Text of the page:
Triage is the process by which our emergency department personnel determine the overall condition of the patients entering the Emergency Department. Following this initial evaluation, as a patient, you will then receive the proper care, always as rapidly as possible. While we strive to keep waiting time to a minimum for all emergency department patients, the most critical patients must be seen first. Triage is why some patients see a physician more quickly.
During your visit, you may be contacted by patient representatives. They will be happy to answer any questions you may have whether you are a patient or a visitor. Please let them assist you. The patient representatives currently work 12 to 24 hours per day on the Main Campus.
If you are a patient waiting to be examined by a physician please do not eat or drink anything. This may interfere with your exam. If you are a visitor, we also ask you not to eat at the bedside of a patient.
If you are placed in the waiting room, we apologize for this inconvenience, but please be assured you will receive the same medical attention as the patients currently being treated. Our provider on duty will attend to your needs as soon as possible.
If you are in our waiting room waiting to be brought back into the treatment room areas, and you feel that you must leave before the doctor can see you, please see the nursing staff at the triage desk and tell her your concern.
For the patients who are deaf or hearing impaired, we will provide an interpreter at no charge during this visit. Please inform us so that we may help you.
The Emergency Department allows 1-2 visitor per patient at a time. All others are asked to wait in the waiting room. They will be updated by the patient representative on the progress of the patient they accompany. When we feel it is medically necessary, exceptions can be made on our visitor policy; that is, having no visitors or having more than one. We appreciate your cooperation.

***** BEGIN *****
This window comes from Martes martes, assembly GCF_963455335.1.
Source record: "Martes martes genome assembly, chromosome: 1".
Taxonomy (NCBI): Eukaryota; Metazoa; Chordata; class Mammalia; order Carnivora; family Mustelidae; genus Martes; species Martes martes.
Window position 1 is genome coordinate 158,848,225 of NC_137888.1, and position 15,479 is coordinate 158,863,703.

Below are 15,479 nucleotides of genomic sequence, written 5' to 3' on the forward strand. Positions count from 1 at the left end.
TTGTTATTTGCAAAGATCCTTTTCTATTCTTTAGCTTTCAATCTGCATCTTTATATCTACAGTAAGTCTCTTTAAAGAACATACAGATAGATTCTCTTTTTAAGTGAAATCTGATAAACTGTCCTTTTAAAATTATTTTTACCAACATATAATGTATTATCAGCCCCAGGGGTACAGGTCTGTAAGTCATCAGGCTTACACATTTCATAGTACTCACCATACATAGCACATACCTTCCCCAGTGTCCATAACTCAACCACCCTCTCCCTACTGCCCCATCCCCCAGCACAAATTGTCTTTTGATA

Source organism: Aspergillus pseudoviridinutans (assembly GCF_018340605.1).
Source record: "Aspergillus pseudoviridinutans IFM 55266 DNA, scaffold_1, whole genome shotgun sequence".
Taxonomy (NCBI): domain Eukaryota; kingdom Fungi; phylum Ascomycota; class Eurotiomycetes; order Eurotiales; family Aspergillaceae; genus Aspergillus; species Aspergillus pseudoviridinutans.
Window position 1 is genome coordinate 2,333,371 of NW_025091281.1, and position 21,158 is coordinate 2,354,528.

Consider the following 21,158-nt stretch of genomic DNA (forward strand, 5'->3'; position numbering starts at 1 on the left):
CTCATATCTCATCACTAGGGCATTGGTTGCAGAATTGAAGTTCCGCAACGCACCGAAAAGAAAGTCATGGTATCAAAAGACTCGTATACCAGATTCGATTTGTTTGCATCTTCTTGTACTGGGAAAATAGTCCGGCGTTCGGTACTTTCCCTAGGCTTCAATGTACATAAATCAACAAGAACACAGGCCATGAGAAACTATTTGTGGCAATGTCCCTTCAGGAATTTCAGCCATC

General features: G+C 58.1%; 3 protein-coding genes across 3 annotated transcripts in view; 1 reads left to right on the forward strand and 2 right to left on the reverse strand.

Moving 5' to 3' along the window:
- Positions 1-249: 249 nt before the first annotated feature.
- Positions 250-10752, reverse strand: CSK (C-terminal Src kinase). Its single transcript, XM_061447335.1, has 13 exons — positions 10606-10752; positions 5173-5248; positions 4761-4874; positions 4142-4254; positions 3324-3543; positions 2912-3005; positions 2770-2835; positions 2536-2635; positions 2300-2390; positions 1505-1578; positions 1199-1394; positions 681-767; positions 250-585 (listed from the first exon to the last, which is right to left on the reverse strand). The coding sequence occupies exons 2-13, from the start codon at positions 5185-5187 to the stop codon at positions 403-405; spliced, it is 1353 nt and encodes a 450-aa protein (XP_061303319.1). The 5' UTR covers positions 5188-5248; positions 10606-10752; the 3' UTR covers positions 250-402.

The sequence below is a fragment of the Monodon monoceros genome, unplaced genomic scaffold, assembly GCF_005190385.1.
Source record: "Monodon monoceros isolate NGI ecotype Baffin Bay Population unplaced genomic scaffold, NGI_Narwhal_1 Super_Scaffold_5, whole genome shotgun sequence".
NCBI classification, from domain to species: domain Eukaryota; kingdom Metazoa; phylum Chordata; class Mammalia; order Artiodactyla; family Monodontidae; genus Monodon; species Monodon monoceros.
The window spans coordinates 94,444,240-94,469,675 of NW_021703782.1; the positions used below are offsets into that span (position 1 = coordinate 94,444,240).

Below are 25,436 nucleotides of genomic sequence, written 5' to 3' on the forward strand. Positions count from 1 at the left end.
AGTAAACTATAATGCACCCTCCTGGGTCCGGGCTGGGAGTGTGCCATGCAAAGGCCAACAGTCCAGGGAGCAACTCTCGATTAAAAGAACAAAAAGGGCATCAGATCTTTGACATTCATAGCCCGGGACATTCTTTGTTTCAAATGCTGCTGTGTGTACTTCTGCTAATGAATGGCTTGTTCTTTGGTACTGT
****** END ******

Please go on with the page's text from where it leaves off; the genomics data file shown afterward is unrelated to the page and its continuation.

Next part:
The main hospital’s visiting hours are 24 hours per day. Please check with Security for a pass after 10pm nightly..
Children under the age of 12 are not permitted to visit in the main hospital. Children are not allowed to visit patients in the Emergency Department either. Under special circumstances, permission may be granted; this is done at the nurse’s discretion.
When you are dismissed from the Emergency Department, you will receive a copy of your discharge instructions on how to take care of your illness/injury at home. Please review them and ask questions if needed.
Follow Up Care
You should follow up your care with a visit to your family doctor or at a clinic. If you get worse before you can visit your family doctor or clinic, please return to the Emergency Department for reevaluation.
If your physician orders an outpatient test, please bring a copy of your discharge instructions with you.
While in the Emergency Department, you may be seen by a Nurse Practitioner or Physician Assistant. These advance practice providers have a Master’s degree and have been specially trained to see, diagnose and treat particular health care problems. He or she works with the physician to provide you with the most efficient and appropriate care that we can provide.
Emergency Department Physicians
The physicians who see patients in the Emergency Department are not employees of the hospital. They are independent practitioners and will bill you or your insurance company for the services provided.